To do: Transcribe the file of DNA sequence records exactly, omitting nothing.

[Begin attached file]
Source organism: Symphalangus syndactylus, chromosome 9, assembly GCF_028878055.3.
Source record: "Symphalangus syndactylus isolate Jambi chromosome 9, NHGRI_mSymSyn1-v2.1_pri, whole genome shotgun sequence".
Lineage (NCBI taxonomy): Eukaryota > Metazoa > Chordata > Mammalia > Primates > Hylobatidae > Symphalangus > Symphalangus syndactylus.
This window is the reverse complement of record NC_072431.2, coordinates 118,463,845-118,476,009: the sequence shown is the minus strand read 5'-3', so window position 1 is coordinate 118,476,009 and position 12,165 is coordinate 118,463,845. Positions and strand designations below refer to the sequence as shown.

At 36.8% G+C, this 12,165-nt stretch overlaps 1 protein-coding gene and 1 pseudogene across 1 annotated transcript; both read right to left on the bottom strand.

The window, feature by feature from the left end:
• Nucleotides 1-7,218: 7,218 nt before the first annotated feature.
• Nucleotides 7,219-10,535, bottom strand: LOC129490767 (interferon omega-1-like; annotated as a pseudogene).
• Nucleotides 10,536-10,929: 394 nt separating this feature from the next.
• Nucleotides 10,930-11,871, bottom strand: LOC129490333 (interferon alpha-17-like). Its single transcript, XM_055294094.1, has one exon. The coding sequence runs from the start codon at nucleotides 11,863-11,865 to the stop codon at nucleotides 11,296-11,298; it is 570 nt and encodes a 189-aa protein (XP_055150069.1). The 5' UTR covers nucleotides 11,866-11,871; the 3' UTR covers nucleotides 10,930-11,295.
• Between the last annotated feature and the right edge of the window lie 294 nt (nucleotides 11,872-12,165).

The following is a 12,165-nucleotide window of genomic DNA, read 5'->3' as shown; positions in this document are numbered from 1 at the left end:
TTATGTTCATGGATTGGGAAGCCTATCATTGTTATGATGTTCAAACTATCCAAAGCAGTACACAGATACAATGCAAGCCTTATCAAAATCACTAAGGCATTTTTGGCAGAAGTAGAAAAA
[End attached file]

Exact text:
Source organism: Symphalangus syndactylus, chromosome 9, assembly GCF_028878055.3.
Source record: "Symphalangus syndactylus isolate Jambi chromosome 9, NHGRI_mSymSyn1-v2.1_pri, whole genome shotgun sequence".
Lineage (NCBI taxonomy): Eukaryota > Metazoa > Chordata > Mammalia > Primates > Hylobatidae > Symphalangus > Symphalangus syndactylus.
This window is the reverse complement of record NC_072431.2, coordinates 118,463,845-118,476,009: the sequence shown is the minus strand read 5'-3', so window position 1 is coordinate 118,476,009 and position 12,165 is coordinate 118,463,845. Positions and strand designations below refer to the sequence as shown.

At 36.8% G+C, this 12,165-nt stretch overlaps 1 protein-coding gene and 1 pseudogene across 1 annotated transcript; both read right to left on the bottom strand.

The window, feature by feature from the left end:
• Nucleotides 1-7,218: 7,218 nt before the first annotated feature.
• Nucleotides 7,219-10,535, bottom strand: LOC129490767 (interferon omega-1-like; annotated as a pseudogene).
• Nucleotides 10,536-10,929: 394 nt separating this feature from the next.
• Nucleotides 10,930-11,871, bottom strand: LOC129490333 (interferon alpha-17-like). Its single transcript, XM_055294094.1, has one exon. The coding sequence runs from the start codon at nucleotides 11,863-11,865 to the stop codon at nucleotides 11,296-11,298; it is 570 nt and encodes a 189-aa protein (XP_055150069.1). The 5' UTR covers nucleotides 11,866-11,871; the 3' UTR covers nucleotides 10,930-11,295.
• Between the last annotated feature and the right edge of the window lie 294 nt (nucleotides 11,872-12,165).

The following is a 12,165-nucleotide window of genomic DNA, read 5'->3' as shown; positions in this document are numbered from 1 at the left end:
TTATGTTCATGGATTGGGAAGCCTATCATTGTTATGATGTTCAAACTATCCAAAGCAGTACACAGATACAATGCAAGCCTTATCAAAATCACTAAGGCATTTTTGGCAGAAGTAGAAAAA